Railway Station Reborn as Striking Cultural Centre Wins Top Design Award
Like a phoenix from the ashes, the railway station in Rumia, until recently one of the most dilapidated and neglected stations in the Pomorskie region, was reborn as a pioneering hybrid of railway station and modern cultural centre. The small Pomeranian town became looked upon with appreciation and even jealousy by all of Poland, and now in 2016, it has received global recognition from the Library Interior Design Awards.
The Library Interior Design Awards are organised by ALA (the American Library Association) and IIDA (the International Interior Design Association). These two organisations hold the awards every two years for the most interesting developments in library buildings, rewarding those designs which combine functionality with creativity. In its 2016 edition, Stacja Kultura (Station Culture) was proclaimed the best library in the world in the Single Space Design category.
The Stacja Kultura facility officially opened in September 2014. Apart from serving as a railway station for mostly suburban trains, it now also performs the functions of a modern and elegant cultural centre. Stacja Kultura began organising many cultural events such as exhibitions and theatre and film workshops, as well as meetings with authors. Its premises contain a library and reading room, conference rooms, workshops for painting, sculpture and photography, NGO offices, and last but not least, a place for kids.
One could ask how all of this fits in the same space as a small-town station. The answer is simple: it became possible mainly by building a mezzanine floor, which effectively increased the usable surface area of the building, as well as adding other structural elements like additional staircases. The space for the railway station itself was also diminished to just 20 percent of the whole. However, this is still enough to hold all the facilities necessary for the station to operate, such as ticket offices, refreshment stalls and a news-stand. Thus, all the rest of the building’s space may be easily devoted to the needs of a higher order.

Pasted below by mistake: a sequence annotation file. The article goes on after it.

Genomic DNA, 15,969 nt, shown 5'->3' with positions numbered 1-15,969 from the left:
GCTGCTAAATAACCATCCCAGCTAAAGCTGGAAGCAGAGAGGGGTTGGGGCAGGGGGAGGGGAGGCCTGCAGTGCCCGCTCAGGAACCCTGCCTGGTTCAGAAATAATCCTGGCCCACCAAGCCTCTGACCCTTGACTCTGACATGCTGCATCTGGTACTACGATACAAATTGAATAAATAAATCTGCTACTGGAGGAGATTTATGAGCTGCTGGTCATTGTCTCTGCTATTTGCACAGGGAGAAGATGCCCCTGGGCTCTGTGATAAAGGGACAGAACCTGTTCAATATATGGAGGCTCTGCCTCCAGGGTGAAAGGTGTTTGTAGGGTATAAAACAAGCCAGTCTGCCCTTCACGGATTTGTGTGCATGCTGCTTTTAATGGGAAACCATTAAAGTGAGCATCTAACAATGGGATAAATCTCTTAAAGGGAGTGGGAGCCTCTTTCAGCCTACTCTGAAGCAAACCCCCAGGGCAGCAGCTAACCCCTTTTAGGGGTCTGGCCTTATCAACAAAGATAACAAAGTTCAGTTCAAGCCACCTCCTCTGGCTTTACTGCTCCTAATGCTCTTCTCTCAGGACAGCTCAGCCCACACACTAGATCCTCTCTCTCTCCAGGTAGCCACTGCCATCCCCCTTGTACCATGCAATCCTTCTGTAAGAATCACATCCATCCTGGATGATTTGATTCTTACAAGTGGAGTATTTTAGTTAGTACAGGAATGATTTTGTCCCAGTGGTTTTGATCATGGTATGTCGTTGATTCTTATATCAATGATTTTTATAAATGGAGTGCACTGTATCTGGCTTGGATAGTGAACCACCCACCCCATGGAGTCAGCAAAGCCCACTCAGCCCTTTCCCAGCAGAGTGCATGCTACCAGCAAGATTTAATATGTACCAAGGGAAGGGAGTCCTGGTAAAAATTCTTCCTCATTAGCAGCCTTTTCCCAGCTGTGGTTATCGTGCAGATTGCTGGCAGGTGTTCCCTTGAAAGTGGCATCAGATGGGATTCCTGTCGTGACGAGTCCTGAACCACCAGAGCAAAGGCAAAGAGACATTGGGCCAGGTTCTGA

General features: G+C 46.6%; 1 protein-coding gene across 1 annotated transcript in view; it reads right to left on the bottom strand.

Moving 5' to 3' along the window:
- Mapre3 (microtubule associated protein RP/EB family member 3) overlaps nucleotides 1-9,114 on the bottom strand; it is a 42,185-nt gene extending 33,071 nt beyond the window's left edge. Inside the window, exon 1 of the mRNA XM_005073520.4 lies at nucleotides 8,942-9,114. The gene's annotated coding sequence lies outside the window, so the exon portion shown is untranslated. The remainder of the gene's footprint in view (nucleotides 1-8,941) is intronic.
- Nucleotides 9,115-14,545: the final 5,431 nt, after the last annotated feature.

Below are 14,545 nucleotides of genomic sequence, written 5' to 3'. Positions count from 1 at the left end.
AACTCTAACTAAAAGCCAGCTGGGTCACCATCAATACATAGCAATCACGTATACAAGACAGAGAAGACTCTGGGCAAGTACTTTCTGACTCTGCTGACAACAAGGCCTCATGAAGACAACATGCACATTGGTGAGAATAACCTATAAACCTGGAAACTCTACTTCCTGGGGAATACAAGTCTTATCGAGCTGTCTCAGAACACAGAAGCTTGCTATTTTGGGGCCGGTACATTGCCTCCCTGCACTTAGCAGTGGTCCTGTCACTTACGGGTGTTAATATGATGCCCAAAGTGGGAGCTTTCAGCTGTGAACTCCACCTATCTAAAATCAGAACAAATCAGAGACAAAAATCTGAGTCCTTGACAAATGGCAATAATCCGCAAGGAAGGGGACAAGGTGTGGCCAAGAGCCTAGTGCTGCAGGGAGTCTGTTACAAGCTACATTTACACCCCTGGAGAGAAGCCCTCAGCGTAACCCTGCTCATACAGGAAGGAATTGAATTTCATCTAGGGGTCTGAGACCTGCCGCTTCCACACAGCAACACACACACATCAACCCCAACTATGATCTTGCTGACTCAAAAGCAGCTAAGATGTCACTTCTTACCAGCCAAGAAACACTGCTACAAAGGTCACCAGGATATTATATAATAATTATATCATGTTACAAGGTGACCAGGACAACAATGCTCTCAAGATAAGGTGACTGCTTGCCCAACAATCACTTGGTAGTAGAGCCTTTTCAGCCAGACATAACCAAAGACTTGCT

The architectural design by Jan Sikora constitutes a harmonious synthesis of modernity and cosiness by combining the frugality and functionality of the design with the use of warm colours and a wooden finish. The interior's unique character is also contributed to by various decorative accents referring to railway traditions, such as an old railway clock, a megaphone, and the shapes and proportions of the bookshelves, which clearly but not overtly resemble railway tracks. The walls, in turn, are adorned with wallpapers depicting historical views of Rumia and its old railway station. All of the décor is matched to the modernist character of the 1958 building.
The new face of the station is an example of the contemporary worldwide trend for linking public facilities that have different purposes into one new social space. The advantages that a railway station delivers – a convenient location, the constant presence of many people and the adaptive abilities of the interior – no doubt have helped the cultural centre flourish. In turn, the station itself has significantly increased in attractiveness. This is a truly symbiotic relationship which has proved itself in practice, much like a similar railway station/library in the Dutch town of Haarlem that opened in 2011. Clearly, the Rumia railway station’s metamorphosis has been a similarly successful investment and is part of a modest nationwide process to alter the face of public space in Poland.
Sources: Gazeta Wyborcza, own materials, ed. szm, 16.09.2014. iida.org; Updated by AZ on 22 Apr 2016.